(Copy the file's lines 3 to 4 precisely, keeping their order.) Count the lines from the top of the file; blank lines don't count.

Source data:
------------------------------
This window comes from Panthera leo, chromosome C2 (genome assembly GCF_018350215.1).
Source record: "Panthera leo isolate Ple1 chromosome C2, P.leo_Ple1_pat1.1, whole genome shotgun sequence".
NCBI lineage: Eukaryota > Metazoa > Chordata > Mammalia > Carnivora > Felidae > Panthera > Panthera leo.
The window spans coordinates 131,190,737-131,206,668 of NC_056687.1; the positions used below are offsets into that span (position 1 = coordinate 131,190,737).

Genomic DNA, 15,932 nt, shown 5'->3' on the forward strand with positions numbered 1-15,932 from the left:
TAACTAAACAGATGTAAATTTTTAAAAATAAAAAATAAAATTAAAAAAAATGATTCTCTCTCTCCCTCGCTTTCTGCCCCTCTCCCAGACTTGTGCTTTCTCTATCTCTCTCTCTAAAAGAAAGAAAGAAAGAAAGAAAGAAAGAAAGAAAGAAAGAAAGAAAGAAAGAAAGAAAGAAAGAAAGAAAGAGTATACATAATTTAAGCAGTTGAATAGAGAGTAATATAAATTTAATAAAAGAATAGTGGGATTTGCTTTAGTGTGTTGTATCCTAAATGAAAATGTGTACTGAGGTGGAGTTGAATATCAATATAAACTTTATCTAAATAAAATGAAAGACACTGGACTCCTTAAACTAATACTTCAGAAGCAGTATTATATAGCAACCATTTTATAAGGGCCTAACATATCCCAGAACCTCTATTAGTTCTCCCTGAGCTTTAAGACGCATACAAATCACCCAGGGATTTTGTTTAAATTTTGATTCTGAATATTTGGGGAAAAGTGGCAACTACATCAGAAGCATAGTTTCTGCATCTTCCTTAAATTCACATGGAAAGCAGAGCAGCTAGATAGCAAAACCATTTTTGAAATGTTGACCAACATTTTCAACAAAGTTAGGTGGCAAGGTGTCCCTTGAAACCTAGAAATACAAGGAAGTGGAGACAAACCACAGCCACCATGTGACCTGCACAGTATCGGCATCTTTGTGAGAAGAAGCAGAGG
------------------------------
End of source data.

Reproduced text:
NCBI lineage: Eukaryota > Metazoa > Chordata > Mammalia > Carnivora > Felidae > Panthera > Panthera leo.
The window spans coordinates 131,190,737-131,206,668 of NC_056687.1; the positions used below are offsets into that span (position 1 = coordinate 131,190,737).